Ancestry UK

Foresters' Orphanage, Bridlington, East Riding of Yorkshire

The Ancient Order of Foresters was a Friendly Society, or mutual benefit association, said to have been founded in Yorkshire in the eighteenth century. The society provided financial, welfare and social support to members, who paid a monthly subscription, and it also undertook charitable works. The membership was organised through local groups known as courts, a term derived from the law courts of the law courts of the royal forest. Like many such organisations, the Foresters adopted their own ceremonial regalia and procedures.

In around 1840, the Foresters discussed the possibility of establishing an orphanage, although nothing came of it. The idea was revived in 1885, when a meeting of Foresters delegates at Wakefield agreed to pursue the matter and begin raising the necessary funds. Progress was slow, with around £300 having been contributed by June, 1888. In the meantime, the Orphanage Committee decided to begin boarding-out a small number of orphans when finances permitted. In May, 1889, it was agreed that two children — Annie Shaw of Sheffield, and Herbert Strothard of Rotherham — would be boarded out until the age of fourteen.

In 1897, it was reported that the Order had paid the sum of £175 for a plot of land at St John's Avenue, Bridlington, on which the Orphanage would be built. It was also decided that the scheme be extended to include a convalescent home for members of the Order. The foundation stone for the building was laid in February, 1899, and the completed building was formally opened on Saturday 16th September, 1899, by Mr J.T. Firbank, MP for East Hull. The building, whose construction and furnishing cost about £3,000, had provision for ten orphan children — five boys and five girls — together with accommodation in the convalescent home for 20 men and 10 women.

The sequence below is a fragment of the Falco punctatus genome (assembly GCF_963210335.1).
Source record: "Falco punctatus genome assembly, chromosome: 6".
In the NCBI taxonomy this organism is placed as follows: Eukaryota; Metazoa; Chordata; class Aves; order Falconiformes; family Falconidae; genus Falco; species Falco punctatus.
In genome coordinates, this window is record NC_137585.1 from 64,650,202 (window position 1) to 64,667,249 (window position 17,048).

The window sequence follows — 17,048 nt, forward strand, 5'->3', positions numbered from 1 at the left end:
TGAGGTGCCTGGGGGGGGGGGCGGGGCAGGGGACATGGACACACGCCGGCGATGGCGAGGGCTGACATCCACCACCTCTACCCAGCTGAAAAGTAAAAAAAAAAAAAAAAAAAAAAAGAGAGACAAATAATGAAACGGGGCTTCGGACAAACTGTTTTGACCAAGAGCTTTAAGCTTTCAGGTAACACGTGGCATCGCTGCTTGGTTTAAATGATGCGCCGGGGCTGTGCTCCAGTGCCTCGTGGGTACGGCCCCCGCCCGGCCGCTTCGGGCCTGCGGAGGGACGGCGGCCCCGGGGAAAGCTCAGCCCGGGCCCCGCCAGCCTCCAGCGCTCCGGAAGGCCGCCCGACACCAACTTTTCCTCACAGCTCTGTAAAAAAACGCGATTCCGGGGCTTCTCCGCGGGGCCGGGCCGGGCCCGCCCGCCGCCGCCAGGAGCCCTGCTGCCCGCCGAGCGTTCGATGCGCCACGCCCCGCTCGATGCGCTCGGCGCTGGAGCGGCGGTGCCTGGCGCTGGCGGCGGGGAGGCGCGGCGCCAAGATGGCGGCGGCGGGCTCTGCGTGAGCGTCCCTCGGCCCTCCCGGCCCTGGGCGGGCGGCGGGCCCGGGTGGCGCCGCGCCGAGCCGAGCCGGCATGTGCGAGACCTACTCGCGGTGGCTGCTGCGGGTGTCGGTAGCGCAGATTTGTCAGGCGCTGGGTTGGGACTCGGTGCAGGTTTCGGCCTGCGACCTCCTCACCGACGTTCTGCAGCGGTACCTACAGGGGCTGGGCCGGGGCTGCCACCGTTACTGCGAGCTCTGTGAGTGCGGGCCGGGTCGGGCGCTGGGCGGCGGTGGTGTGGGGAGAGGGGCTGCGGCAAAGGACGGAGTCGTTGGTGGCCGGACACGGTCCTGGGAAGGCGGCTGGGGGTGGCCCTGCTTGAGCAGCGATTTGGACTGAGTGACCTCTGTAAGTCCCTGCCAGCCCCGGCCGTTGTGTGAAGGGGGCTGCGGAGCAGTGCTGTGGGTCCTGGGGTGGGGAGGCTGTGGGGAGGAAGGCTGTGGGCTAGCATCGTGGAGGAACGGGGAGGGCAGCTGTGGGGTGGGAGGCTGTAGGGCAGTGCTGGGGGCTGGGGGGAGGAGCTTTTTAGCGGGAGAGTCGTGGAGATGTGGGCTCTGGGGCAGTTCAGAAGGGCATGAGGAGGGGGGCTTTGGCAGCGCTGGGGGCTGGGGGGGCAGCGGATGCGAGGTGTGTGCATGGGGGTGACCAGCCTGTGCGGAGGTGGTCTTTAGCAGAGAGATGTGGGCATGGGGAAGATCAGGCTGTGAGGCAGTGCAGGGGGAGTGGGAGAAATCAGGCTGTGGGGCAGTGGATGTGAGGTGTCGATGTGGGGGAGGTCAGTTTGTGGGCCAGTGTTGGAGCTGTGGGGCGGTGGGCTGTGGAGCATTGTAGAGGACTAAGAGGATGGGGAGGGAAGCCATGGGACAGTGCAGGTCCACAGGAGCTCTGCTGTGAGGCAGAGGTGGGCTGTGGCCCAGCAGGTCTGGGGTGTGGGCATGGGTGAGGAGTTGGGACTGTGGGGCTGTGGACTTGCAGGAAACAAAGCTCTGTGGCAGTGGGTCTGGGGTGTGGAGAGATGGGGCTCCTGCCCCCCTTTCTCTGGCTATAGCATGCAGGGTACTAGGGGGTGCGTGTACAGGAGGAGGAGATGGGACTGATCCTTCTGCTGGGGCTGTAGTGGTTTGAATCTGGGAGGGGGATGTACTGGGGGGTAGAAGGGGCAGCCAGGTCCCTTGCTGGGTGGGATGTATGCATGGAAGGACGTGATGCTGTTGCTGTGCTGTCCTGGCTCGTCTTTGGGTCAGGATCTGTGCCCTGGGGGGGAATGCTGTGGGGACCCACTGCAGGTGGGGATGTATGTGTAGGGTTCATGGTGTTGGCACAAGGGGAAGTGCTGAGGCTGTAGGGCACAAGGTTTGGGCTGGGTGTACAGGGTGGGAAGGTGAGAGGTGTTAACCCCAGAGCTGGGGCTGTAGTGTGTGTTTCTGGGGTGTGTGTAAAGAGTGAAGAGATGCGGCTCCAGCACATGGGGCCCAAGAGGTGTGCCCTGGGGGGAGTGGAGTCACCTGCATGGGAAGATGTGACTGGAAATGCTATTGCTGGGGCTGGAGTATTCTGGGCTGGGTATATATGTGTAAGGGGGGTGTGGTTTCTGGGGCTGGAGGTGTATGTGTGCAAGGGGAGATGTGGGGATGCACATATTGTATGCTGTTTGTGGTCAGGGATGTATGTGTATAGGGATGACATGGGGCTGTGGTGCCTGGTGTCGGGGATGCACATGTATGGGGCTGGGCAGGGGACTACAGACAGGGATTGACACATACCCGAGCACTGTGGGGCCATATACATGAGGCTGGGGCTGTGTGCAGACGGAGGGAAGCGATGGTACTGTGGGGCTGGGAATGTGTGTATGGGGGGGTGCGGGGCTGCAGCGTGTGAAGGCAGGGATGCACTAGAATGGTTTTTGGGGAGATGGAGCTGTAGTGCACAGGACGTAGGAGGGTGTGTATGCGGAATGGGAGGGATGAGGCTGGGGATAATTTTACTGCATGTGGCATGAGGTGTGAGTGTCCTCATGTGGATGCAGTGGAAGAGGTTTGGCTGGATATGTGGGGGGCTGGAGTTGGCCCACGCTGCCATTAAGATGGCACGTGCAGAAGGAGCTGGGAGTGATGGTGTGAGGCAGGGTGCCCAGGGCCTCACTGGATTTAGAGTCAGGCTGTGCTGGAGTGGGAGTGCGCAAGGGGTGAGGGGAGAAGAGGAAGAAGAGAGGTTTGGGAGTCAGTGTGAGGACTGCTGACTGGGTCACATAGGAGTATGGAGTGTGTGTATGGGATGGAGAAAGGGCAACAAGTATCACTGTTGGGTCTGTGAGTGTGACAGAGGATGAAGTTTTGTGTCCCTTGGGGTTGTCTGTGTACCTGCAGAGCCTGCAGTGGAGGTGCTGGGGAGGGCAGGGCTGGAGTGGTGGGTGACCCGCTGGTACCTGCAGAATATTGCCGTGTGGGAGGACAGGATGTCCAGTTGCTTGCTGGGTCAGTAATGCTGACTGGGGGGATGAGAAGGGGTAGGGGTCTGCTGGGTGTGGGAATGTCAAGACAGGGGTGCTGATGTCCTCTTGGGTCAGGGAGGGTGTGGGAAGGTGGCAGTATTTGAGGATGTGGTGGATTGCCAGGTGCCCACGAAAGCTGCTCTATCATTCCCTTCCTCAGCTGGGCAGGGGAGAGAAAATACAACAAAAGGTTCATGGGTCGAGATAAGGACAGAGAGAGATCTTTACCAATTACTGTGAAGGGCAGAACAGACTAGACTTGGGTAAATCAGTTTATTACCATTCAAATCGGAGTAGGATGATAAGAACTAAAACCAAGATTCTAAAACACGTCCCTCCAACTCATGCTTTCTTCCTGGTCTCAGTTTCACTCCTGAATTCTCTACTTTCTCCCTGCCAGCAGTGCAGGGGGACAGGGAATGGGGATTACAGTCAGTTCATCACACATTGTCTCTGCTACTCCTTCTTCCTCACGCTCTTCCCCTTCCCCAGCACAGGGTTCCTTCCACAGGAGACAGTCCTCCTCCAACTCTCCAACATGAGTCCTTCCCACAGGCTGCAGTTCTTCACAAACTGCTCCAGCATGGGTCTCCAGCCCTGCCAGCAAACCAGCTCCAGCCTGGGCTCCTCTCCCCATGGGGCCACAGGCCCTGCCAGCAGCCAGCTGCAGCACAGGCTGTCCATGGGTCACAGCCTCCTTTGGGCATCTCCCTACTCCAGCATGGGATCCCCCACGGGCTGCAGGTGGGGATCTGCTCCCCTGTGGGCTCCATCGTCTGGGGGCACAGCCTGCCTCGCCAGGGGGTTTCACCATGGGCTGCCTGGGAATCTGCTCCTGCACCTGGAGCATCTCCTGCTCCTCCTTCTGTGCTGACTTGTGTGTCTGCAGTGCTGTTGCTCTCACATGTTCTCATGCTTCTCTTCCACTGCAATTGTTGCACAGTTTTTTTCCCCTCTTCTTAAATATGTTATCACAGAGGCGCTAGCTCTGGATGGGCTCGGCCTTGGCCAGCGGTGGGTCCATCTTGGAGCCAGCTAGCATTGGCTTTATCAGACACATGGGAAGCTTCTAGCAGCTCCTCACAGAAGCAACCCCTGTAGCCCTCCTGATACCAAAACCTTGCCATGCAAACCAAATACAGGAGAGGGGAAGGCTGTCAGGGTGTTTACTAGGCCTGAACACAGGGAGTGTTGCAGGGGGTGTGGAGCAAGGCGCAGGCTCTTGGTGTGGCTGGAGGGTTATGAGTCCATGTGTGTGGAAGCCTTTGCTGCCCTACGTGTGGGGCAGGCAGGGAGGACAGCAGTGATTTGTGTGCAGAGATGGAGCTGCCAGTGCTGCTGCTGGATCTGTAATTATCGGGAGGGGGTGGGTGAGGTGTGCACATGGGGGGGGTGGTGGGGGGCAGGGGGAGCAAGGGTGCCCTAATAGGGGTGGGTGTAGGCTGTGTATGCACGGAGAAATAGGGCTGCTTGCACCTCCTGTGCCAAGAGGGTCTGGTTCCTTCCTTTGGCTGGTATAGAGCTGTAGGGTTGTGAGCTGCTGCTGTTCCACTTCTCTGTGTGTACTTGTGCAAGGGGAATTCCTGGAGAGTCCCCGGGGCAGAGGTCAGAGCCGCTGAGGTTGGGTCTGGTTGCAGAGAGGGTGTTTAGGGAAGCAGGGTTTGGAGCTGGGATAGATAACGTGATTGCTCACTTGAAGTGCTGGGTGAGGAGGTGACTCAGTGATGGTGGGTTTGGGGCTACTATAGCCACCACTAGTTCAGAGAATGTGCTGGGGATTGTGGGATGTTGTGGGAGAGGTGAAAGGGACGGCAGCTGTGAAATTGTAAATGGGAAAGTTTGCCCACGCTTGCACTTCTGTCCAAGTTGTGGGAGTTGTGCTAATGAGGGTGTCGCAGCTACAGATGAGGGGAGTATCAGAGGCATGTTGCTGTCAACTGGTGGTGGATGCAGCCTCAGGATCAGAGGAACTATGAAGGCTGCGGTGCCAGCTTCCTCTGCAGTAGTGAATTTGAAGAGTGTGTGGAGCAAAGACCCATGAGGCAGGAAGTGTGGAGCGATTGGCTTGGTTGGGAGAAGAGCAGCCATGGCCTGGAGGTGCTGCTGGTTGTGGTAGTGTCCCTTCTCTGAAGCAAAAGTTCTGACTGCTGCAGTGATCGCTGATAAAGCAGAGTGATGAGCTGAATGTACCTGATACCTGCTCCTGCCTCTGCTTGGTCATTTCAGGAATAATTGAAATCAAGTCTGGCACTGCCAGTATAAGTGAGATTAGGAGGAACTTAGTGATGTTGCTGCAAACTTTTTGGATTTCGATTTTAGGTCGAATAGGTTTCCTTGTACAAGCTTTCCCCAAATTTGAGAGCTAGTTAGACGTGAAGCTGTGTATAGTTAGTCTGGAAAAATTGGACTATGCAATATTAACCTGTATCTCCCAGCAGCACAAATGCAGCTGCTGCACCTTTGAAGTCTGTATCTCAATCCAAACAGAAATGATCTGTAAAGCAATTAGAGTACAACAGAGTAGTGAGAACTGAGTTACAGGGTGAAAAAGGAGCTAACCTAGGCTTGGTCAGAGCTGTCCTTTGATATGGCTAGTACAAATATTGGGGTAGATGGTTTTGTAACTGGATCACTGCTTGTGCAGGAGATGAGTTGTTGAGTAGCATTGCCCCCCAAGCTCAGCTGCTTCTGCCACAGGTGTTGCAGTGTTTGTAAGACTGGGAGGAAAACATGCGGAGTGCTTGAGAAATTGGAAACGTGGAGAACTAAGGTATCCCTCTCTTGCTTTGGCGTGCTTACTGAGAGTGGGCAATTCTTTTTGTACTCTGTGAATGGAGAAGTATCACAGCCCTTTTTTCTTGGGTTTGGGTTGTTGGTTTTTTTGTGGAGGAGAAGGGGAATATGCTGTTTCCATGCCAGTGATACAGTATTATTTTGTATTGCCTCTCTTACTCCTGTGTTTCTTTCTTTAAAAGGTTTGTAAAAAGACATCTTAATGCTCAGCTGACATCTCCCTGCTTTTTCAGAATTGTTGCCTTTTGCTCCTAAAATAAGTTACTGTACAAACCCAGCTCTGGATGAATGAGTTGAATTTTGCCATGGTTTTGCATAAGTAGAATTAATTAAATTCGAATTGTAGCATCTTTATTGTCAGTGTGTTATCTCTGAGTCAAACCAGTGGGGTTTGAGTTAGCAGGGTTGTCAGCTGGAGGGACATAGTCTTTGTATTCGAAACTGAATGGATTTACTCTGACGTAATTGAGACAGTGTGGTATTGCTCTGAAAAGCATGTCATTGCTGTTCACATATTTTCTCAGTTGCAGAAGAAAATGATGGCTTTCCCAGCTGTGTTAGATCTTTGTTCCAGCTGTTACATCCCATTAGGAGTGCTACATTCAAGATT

Children were received between the ages of 6 and 12 years and remained until the age of 14, when the Order endeavoured to find them employment as servants or apprentices. Contact was kept with former inmates, with the aim of securing a lasting connection with the Order.

In 1928-29, the building was extended by the addition of a new wing costing £3,000. It provided additional sleeping accommodation for 16 individuals, together with a large recreation room which was named the Gertrude Abbott Recreation Room in recognition of Mrs Abbott's services to the home.

Foresters' Orphanage, Bridlington, early 1900s. © Peter Higginbotham

Foresters' Orphanage, Bridlington, early 1900s. © Peter Higginbotham

Foresters' Orphanage, Bridlington, dormitory, early 1900s. © Peter Higginbotham

Foresters' Orphanage, Bridlington, day room, early 1900s. © Peter Higginbotham

The home's accommodation of orphans came to an end at the start of the Second World War, when the premises were requisitioned for military and other purposes. The very poor state in which the building was handed back after the war almost led its permanent closure. However, it was brought back into use as a convalescent home under the energetic care of a new matron, Miss Jean Bellamy, who was to remain in post until her death in 1968.

In 1986, the home moved to new premises at Summerfield Road, Bridlington. The St John's Avenue property is now occupied by the Foresters' Lodge residential care home.


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